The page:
Agreed. If an artist is unwilling to account for the language or symbolism being used, maybe it’s not our responsibility to give them the benefit of the doubt. Awareness is a necessity and not a luxury in public life, and like it or not, any musician recording and discussing their art has entered public life. If, however, artists accused of foul ideologies choose to speak out about their disgust for such bigotry, we should be willing to believe them. Berating musicians who are loudly unambiguous about their progressive dispositions is its own brand of fascism.
Much of the music covered in these pages is worth celebrating, and some is worth reviling. All told, though, we have reached a moment in which dozens of extraordinary American black metal bands are playing at the top of their game, and the era of that “false black metal” stigma is buried in the smoldering ashes of a 30-year inferno.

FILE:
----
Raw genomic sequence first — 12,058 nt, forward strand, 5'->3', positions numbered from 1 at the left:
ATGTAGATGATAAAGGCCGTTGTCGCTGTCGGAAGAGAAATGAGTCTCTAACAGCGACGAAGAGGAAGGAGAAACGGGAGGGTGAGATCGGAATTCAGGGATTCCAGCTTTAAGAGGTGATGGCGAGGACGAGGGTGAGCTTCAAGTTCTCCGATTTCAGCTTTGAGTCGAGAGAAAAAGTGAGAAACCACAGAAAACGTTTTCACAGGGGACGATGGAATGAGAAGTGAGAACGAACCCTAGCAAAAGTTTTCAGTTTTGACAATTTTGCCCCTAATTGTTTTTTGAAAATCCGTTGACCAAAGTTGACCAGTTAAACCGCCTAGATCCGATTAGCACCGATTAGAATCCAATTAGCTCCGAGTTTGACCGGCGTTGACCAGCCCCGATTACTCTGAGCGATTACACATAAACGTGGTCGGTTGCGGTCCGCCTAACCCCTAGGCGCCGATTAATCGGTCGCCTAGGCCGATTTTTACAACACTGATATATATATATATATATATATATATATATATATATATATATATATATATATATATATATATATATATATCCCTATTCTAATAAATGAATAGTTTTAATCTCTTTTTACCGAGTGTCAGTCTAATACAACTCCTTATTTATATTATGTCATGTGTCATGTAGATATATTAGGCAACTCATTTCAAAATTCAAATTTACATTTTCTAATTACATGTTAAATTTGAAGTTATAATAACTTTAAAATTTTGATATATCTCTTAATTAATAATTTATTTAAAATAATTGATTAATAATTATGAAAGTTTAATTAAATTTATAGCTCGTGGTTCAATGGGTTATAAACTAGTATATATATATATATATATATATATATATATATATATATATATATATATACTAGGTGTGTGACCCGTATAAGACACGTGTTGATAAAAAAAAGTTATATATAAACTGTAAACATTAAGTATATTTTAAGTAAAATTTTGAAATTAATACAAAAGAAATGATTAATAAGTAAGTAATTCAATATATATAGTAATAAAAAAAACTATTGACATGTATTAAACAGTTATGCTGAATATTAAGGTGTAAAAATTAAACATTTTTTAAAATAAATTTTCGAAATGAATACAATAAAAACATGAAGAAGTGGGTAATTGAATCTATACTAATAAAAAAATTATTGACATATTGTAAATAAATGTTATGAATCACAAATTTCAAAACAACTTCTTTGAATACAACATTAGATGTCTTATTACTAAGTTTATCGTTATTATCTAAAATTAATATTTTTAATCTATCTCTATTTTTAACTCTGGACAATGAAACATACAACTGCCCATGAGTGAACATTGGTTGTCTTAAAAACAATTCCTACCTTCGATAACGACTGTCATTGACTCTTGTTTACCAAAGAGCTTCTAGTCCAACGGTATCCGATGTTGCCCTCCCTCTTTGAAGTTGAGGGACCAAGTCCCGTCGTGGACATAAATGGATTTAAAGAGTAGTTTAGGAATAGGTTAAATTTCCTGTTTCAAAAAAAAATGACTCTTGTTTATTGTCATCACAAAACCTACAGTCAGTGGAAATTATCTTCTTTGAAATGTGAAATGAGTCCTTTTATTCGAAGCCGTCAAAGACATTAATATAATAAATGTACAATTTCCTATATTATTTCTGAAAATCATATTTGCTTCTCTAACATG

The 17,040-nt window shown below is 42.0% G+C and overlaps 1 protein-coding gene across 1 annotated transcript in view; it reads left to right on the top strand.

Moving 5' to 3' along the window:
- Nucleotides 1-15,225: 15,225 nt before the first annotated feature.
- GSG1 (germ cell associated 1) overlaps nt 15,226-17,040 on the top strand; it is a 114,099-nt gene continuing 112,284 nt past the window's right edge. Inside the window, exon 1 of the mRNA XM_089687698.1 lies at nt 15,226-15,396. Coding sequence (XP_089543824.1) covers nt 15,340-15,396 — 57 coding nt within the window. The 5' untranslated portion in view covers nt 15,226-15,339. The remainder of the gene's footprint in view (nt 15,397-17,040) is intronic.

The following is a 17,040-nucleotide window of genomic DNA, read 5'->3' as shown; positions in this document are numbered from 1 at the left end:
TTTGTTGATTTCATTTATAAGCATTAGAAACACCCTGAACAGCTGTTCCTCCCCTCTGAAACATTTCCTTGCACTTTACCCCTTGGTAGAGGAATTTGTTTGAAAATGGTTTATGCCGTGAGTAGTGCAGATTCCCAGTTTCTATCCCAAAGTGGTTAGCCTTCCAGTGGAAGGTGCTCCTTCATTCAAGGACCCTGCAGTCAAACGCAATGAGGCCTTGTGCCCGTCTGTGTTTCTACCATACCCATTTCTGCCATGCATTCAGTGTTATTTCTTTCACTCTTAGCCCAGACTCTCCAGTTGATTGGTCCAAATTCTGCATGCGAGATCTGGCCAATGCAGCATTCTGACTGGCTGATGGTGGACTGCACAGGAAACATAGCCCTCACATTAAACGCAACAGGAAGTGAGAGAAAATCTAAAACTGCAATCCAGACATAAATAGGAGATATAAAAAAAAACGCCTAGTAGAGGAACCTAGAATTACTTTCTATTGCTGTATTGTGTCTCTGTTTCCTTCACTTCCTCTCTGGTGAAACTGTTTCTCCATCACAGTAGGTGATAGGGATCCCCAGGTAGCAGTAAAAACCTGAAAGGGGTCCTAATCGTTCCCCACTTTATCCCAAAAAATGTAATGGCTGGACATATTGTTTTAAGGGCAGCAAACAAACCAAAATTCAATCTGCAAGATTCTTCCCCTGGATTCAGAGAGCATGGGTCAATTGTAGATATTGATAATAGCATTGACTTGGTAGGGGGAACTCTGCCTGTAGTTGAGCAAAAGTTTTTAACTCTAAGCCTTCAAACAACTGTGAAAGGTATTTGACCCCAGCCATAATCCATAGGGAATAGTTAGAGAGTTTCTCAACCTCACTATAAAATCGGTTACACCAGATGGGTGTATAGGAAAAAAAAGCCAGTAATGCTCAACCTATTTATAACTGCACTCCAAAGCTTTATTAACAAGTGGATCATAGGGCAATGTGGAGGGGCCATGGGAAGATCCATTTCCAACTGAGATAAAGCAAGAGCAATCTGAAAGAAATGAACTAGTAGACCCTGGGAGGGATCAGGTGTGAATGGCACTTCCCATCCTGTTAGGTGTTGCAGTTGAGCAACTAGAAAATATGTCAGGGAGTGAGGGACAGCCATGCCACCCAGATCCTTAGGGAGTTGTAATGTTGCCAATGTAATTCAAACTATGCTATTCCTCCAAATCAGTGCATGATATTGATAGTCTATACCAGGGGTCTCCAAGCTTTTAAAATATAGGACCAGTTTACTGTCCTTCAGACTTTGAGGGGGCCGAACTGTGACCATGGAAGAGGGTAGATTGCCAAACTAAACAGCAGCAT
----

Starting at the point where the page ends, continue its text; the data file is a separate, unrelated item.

Pe-order a copy of the limited edition hardcover of USBM: A Revolution of Identity in American Black Metal right here.